Gentlemen, repair your engines!
Because by all recent blue accounts, engine repair is about all we boys will have a hand up on our sisters.
We've lost porn.
Dateline Mid-June of this year: Your Inky Servant begins hearing rumblings among staff here and online about a movie called , "Magic Mike" and its star, Matthew McConaughey, about a strip club. Or something. Well nothing untoward here. I might be interested. Candy loves McConaughey. Sort of a man's man. My little brother has been told that he actually brings McConaughey to mind, in fact. So, yeah, seeing a flick with this guy in it running around to strip club after strip club could be a hoot in fact.
Well apparently as you are now probably aware, in "Magic Mike" McConaughey runs a strip club. But here's the thing. It's a club, as the kids say, for the ladiessss. Yep. Male strippers, I believe they're now called. On stage for the visual, tactical, and fantastical pleasure of young women. These joints apparently do actually exist in the urban sprawl. ( One recalls a troup from the past called Chippendales--a bunch of men who toured the country and did shows to some acclaim.)
Dateline 31Mar12: Maureen Dowd writes a column that refers heavily to a book, quote everybody's talking about in New York and D.C. un-quote, about a submissive young attractive college co-ed in Washington state that submits willingly to a rich attractive Richard Gere-type. All of a sudden it's all over the interwebs and entertainment media.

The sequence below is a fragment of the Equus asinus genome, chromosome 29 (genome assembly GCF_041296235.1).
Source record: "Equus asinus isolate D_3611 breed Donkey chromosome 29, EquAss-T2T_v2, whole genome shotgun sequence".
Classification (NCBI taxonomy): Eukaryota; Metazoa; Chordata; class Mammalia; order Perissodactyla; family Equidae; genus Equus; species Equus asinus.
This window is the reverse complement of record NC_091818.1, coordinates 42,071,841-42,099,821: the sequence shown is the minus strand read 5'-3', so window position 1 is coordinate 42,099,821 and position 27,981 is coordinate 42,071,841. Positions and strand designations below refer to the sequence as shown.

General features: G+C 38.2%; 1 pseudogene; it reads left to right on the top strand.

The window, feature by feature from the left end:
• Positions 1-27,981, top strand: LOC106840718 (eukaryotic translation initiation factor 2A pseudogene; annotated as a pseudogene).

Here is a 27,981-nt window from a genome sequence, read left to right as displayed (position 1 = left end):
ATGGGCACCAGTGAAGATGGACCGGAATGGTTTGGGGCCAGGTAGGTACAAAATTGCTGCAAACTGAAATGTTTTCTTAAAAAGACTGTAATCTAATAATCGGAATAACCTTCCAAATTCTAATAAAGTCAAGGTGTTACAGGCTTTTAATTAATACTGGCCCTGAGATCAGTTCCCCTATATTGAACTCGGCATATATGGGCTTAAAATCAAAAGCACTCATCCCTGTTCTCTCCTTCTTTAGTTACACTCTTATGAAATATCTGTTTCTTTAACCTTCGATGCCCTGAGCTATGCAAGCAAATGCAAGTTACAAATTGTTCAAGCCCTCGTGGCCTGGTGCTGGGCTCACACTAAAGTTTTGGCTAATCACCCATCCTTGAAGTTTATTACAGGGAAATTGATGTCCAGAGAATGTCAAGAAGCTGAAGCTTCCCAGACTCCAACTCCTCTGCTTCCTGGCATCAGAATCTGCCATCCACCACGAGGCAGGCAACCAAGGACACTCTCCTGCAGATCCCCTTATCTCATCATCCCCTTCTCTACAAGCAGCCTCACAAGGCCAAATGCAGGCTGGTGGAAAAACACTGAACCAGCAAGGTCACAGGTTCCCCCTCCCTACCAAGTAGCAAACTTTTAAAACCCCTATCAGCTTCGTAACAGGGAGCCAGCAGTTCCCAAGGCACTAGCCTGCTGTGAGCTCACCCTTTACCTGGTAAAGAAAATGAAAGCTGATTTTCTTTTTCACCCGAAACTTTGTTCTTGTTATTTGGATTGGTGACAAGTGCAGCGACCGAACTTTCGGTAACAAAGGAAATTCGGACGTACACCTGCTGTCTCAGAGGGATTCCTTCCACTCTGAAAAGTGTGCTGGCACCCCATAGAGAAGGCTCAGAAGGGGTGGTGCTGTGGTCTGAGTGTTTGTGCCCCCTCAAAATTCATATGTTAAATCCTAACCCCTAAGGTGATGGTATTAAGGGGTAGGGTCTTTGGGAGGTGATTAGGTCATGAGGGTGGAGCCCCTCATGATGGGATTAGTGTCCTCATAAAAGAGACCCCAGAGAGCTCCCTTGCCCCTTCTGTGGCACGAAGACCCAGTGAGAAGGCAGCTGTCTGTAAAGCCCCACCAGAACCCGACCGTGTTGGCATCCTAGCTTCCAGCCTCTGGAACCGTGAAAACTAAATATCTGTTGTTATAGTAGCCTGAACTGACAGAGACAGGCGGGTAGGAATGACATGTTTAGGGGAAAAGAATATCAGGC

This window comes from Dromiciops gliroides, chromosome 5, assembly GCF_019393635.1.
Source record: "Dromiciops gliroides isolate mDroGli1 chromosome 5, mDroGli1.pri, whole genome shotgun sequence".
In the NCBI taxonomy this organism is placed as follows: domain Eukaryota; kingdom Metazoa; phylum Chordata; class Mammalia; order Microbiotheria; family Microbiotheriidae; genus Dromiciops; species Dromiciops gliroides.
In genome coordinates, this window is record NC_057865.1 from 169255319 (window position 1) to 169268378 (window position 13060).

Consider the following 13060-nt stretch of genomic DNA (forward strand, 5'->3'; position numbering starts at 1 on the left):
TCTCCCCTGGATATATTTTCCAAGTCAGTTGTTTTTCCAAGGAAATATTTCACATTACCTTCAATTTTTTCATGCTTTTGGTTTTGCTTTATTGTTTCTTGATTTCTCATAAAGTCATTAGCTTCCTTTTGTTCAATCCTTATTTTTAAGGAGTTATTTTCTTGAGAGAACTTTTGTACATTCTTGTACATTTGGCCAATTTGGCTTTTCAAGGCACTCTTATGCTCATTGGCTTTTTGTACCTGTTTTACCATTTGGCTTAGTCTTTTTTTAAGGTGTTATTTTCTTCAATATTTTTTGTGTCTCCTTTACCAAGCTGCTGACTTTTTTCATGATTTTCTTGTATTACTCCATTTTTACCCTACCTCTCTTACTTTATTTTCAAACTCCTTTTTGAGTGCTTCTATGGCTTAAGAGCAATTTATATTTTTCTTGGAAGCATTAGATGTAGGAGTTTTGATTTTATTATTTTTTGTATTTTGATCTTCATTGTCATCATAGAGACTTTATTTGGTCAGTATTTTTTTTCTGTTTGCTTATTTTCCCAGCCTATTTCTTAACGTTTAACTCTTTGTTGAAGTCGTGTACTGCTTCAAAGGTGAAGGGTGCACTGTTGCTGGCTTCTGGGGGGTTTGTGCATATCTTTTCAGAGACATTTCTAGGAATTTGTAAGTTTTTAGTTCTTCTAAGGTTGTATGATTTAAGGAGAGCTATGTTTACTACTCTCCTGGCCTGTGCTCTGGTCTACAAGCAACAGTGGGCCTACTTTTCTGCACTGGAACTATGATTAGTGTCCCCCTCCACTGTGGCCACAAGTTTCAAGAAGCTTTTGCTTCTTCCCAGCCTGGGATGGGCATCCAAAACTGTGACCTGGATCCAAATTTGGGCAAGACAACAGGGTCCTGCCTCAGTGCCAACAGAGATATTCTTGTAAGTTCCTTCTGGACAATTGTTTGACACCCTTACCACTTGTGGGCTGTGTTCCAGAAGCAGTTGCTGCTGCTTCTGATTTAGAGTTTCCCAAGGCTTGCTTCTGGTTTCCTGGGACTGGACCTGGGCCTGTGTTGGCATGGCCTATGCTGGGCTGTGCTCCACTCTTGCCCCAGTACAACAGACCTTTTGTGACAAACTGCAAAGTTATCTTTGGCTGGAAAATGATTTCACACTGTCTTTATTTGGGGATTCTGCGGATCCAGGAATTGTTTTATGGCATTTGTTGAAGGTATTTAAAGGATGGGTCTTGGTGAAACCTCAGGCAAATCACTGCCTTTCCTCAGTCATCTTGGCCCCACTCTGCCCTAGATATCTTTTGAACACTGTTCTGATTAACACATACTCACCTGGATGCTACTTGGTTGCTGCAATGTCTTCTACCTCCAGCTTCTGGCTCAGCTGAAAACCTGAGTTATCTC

As if Romance Novel On Steroids is the new Dragon Tattoo.
Fast forward to early Summer. The author, one E.L.James, has become an international star. She (it is a she) is reportedly taking in $5,000,000/week in sales of this thing. Plus there are two follow-up books.
A close friend of mine has read them all. She allowed me to read the first one first before to submitting to reading the complete trilogy herself--- in approximately one week.
We'll call her Ana. We might as well. I have to call her that now. (The aforementioned co-ed is named Anastasia Steele.)
In my reading I was first struck by how absolutely badly it is written. James meant for this thing to be sort of a blog--not meant for wide publication, and it shows immediately and often. But of course I miss the point. The story is indeed intriguing, as are the limits the author stretches in describing what I'll call bondage fantasy. To James, in other words, there aren't any limits.
Steele and Grey (Christian Grey, of the title) point counter-point in their ongoing negotiations as to how to exist therein. She loves him, he lusts her. Is is quite fascinating to read a story written clearly for the female audience (we never truly learn anything about the physicality of Ana, for example, yet we are bombarded by descriptions of everything Grey, down to his lips, hair, shoe size, mouth, torso, etc...).
And that, my friends, is the point.
Movies and books written for the female sensabilty is nothing new.
Writing for the female sensuality, however, is.
Somewhere Gloria Steinem is cheering. Or tsk-tsking. (Should women celebrate their sexual side, as in what we have come to tolerate historically solely in men--hormone/testosterone-driven surges/urges that both produces good and bad? Or is that in itself lowering themselves to childish/boyswillbeboys-ish behavior?)
Anyway, it is here, gentlemen. Sexual drive. Both genders. And it is a beautiful thing. Unleashed. Celebrated.
At my house, we've, er, embraced it. I would suggest that you boys do so, as well.
If Magic Mike and Christian Grey make Mama happy, fill in the blank.